This type of knowledge allows you to understand the particular reasons and habits behind your customers purchase decision, which can be used to tailor certain aspects in the future. Take OptiMind for example, these guys came up with a quirky and aesthetically pleasing dietary supplement that gives you more focus, memory and energy. The concept itself is cool, but what really stands these guys out is there focus on helping consumers get the most out of their experience. Each package (which looks amazing by the way), contains an elaborate piece of card and a pen. The card simply entails “What will you achieve over the next 30 days” - giving the customer the option to write whatever goal, motivation or aim they have and pin it in a place they will see it each and every day. OptiMind has taken a step further to push their customers and that’s where the added value is born. It may sound simple - but it works.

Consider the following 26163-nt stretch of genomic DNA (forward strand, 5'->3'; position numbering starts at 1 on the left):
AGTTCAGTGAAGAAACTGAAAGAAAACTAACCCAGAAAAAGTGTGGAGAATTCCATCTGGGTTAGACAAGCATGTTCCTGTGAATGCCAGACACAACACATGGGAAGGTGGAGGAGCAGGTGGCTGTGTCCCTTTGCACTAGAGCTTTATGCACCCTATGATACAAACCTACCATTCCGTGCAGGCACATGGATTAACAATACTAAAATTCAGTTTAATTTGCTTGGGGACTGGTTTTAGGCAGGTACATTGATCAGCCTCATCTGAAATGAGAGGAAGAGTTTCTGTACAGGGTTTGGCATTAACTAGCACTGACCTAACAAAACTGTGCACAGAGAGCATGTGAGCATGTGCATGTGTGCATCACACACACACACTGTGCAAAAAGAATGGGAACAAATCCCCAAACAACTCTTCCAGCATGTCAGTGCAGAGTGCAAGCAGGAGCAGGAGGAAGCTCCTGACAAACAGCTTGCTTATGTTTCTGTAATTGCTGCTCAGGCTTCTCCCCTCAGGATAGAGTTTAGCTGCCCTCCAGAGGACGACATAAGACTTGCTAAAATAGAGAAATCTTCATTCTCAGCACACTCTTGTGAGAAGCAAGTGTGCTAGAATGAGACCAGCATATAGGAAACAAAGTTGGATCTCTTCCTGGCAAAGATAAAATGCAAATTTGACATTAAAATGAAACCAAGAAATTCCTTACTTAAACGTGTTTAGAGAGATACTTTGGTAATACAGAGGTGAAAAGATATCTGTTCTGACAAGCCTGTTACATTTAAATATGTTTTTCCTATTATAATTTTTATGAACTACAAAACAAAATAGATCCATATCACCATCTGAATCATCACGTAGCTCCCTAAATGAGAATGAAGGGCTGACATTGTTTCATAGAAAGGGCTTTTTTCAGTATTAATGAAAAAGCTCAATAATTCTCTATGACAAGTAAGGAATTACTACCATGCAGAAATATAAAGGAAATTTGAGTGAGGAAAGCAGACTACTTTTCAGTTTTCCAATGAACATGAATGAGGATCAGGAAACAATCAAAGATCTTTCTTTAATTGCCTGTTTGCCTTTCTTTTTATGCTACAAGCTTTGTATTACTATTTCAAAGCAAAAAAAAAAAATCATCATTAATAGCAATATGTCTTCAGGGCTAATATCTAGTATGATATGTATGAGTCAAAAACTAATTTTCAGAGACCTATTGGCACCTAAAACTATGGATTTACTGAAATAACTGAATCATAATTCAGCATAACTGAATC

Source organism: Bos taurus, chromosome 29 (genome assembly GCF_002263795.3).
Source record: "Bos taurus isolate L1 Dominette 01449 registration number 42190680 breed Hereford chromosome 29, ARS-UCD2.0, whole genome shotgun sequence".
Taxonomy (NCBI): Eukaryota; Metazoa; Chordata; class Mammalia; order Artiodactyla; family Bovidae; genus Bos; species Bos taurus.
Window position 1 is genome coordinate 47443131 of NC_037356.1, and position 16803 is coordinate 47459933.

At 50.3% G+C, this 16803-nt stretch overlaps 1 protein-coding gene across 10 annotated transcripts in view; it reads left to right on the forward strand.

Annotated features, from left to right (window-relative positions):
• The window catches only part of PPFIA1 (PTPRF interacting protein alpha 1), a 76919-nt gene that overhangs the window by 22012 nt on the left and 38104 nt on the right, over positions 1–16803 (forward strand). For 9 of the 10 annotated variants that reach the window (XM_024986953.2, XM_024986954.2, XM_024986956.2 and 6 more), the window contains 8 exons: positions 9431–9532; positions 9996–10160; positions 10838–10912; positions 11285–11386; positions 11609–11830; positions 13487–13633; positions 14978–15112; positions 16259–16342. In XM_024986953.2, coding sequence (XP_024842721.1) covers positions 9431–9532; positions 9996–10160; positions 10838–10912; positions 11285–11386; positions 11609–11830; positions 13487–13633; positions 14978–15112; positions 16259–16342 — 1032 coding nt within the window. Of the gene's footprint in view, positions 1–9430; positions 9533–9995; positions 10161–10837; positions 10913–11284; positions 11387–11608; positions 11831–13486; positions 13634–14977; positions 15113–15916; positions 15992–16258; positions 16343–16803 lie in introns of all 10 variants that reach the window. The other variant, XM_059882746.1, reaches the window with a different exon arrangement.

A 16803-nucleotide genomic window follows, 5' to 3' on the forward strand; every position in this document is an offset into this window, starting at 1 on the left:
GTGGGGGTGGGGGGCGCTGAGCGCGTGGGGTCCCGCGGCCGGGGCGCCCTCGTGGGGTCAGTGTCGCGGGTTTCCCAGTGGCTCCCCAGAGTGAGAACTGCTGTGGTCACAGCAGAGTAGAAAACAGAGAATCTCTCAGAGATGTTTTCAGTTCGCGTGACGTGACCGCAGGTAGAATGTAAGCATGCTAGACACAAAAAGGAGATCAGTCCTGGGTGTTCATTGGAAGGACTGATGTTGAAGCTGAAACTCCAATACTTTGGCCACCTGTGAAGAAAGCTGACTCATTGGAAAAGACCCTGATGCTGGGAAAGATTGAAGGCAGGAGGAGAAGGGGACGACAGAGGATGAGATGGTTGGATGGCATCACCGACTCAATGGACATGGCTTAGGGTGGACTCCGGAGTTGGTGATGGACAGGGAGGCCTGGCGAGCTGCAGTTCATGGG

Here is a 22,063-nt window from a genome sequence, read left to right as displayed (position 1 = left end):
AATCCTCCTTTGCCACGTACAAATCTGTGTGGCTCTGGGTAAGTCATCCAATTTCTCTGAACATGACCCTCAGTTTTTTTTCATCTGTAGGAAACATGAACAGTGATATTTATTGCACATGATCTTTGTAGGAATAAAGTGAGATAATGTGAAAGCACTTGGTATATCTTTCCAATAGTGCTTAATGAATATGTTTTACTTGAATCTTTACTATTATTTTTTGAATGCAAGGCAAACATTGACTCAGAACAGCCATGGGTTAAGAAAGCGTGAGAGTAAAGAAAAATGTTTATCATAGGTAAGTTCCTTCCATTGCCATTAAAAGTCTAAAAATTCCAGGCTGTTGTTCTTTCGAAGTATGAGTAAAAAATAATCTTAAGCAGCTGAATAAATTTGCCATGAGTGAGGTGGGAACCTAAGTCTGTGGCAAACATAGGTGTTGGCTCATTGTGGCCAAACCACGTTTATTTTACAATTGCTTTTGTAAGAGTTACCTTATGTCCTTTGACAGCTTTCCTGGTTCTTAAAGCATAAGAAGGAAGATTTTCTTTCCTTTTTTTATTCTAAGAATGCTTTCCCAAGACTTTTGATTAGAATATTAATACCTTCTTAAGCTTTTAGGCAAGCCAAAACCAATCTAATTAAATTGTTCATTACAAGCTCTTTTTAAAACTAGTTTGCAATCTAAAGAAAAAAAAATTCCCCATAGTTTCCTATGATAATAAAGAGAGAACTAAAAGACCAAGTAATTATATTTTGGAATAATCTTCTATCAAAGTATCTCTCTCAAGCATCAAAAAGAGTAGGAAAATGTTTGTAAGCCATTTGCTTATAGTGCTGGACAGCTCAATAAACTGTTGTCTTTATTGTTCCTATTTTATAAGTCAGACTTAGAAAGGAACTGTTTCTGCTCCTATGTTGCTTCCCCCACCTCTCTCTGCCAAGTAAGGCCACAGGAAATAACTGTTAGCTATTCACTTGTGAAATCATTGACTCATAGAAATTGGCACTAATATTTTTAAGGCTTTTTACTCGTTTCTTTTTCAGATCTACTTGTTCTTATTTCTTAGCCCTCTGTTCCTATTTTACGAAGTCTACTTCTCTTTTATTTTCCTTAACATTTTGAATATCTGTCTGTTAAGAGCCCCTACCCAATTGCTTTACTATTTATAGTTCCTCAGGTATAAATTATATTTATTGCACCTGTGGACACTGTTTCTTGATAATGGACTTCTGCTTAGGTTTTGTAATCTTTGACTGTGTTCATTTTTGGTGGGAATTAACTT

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Encourage Employee Relationship Empowerment
This term essentially outlines how a company should give more responsibility to its employees to use their own knowledge when dealing with all facets of the business. Whether this means having a direct influence over what training procedures are implemented or simply being able to speak with customers in a way they deem fit rather than reading from a script - results have shown that empowerment increases happiness and motivation both internally (employees) and externally (customers).
I recently used TryCaviar, a gourmet food delivery service that focuses on higher-end cuisine. After ordering, our food arrived pretty quickly, the only problem was that two out of our three meals just didn’t taste right, so we ended up throwing them in the trash. A quick email to TryCaviar resulted in a response time of just four minutes and a message that read on a HIGHLY PERSONAL level. Writing her email on a very 1-1 level, not only did Kate deal with the problem momentarily, she also gave me a solution to my issue and even dropped in a little apology gift to make sure I went away feeling gratified. I can happily say the food I ordered the next day was DE-LI-CIOUS! TryCaviar - Kate just got you guys named as my second Customer Happiness Champion - great work! :-)